The director of the Louvre, Jean-Luc Martinez, has drawn up a 50-point plan for protecting heritage in areas of conflict. The report, which was published on 17 November, was commissioned by the French President, Francois Hollande, in June after Islamist extremists (so-called Islamic State or Isil) destroyed a number of buildings at the ancient site of Palmyra in Syria. The recommendations may be “adopted at a national or European level or implemented by Unesco or the United Nations”, Martinez says.
After the terrorist attacks in Paris last week, President Hollande told a Unesco conference on 17 November that France should offer "asylum" and safe havens to artefacts under threat from Isil. This proposal, to be ratified by the French Parliament, is a cornerstone of Martinez’s report.
Martinez also suggests establishing an endowment fund dedicated to the preservation of world heritage. This fund could “finance re-construction work at Palmyra or undertake research at the Mari archaeological site [in Syria]”, he says.
The Louvre director also proposed establishing a single European database of seized or stolen cultural property stolen, along with a European Monitoring Centre to combat the illegal trafficking of cultural goods within the European Union."It is usually said that [smuggling antiquities] represents 20% of Isil's funding but it is impossible to give a figure," Martinez says.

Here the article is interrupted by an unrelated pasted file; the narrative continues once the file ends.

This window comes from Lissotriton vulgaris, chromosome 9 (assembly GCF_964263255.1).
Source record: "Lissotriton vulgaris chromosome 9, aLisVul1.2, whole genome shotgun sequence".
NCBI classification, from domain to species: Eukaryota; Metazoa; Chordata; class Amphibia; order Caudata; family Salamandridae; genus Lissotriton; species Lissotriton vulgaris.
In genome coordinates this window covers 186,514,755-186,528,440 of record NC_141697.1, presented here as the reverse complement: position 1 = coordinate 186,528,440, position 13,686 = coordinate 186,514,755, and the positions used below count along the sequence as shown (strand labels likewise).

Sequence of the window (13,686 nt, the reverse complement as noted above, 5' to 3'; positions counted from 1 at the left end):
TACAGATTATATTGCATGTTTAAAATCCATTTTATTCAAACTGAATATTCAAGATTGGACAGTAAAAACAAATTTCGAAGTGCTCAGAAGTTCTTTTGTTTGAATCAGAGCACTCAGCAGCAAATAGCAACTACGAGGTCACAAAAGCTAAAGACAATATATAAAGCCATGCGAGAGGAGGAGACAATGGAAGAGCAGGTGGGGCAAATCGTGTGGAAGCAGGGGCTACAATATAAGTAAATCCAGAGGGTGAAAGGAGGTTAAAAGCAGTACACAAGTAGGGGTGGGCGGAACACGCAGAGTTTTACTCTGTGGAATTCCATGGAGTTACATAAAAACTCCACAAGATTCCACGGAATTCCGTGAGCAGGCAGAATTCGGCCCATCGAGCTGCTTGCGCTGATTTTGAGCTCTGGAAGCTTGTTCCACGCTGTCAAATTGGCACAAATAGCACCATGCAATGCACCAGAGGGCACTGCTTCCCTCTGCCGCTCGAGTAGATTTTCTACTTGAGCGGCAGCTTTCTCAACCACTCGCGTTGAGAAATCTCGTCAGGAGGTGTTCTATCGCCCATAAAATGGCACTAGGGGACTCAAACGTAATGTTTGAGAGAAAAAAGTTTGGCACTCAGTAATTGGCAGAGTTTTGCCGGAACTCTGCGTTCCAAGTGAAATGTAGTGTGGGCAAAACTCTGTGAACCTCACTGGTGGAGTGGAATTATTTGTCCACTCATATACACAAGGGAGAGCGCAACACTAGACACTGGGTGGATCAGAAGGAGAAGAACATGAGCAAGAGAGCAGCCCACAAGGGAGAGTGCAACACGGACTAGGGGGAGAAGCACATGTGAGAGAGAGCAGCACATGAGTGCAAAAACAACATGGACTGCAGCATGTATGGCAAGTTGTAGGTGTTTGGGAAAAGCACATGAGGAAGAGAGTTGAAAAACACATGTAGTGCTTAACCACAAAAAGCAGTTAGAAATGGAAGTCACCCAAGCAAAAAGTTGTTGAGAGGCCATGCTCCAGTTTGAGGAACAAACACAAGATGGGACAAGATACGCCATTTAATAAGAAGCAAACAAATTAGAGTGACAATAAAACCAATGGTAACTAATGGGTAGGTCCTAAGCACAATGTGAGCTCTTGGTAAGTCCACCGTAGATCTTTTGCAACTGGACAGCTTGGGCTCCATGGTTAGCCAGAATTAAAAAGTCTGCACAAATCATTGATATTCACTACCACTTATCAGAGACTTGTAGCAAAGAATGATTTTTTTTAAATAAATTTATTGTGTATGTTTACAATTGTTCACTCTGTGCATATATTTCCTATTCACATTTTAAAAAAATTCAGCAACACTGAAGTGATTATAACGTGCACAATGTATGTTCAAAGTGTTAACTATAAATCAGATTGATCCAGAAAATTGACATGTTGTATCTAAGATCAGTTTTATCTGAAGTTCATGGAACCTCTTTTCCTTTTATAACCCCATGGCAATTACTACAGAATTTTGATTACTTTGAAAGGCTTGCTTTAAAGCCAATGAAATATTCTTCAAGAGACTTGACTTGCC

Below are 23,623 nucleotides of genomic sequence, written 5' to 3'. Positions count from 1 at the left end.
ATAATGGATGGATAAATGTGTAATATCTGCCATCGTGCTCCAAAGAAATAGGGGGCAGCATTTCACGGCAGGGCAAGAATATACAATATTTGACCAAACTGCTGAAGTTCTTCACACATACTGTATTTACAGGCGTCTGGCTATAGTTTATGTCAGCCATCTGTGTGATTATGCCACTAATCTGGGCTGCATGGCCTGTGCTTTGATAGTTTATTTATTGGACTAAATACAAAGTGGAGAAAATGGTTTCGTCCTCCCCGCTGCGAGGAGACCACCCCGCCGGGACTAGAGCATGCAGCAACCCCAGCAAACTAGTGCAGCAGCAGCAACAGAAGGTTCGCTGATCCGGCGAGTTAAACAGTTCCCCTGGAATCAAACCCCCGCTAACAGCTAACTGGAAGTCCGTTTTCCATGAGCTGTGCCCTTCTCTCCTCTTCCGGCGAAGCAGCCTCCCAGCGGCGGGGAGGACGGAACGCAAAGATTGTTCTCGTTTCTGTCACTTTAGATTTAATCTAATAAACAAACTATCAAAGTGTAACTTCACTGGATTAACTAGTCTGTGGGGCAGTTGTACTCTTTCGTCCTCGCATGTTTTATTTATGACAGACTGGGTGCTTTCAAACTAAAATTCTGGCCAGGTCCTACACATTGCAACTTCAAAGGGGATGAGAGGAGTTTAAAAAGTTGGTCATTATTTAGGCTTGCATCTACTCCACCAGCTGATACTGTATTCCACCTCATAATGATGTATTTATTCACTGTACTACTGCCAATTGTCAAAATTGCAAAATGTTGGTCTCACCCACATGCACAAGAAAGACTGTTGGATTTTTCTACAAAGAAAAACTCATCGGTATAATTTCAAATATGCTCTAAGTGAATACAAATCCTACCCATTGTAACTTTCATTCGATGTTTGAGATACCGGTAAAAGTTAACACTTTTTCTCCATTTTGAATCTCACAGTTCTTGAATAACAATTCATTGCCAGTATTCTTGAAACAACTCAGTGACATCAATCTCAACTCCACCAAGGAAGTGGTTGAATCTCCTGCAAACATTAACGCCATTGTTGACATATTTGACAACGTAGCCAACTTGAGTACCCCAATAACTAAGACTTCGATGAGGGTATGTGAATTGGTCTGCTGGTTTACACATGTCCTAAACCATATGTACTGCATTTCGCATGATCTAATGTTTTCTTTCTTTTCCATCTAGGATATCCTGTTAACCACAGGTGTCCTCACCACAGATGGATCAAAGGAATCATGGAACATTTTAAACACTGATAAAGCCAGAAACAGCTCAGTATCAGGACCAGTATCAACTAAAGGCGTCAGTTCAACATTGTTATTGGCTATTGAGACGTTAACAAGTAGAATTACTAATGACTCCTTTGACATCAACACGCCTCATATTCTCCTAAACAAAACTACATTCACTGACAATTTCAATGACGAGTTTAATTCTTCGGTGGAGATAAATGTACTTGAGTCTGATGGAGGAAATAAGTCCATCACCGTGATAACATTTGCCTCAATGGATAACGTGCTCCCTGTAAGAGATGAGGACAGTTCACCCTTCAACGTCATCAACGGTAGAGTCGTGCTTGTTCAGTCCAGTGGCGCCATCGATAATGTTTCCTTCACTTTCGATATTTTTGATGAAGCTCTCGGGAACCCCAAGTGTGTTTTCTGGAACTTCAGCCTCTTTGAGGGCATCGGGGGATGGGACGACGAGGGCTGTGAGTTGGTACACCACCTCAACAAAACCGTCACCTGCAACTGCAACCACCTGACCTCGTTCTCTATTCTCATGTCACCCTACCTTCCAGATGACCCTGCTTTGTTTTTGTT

He recommends increased training for Iraqi and Syrian heritage professionals. Last month the UK government backed a British Museum led initiative to train heritage professionals from Iraq in emergency archeaology so teams can move in as soon sites are made safe.
He also said that a memorial is proposed for the Tuileries Gardens in Paris to commemorate “guardians of heritage”, such as the archaeologist Khaled al-Assaad who was murdered in August by Isil after he refused to reveal where antiquities had been removed to for safekeeping. "The French Ministry of Culture must approve this project," says a spokeswoman for the Louvre.
Earlier this year, the New York-based Association of Art Museum Directors, the international group that represents museum chiefs in the US, Canada and Mexico, issued a set of guidelines for safeguarding objects at risk of being damaged or looted. Under the new protocols, institutions under threat can request that member museums house the endangered works.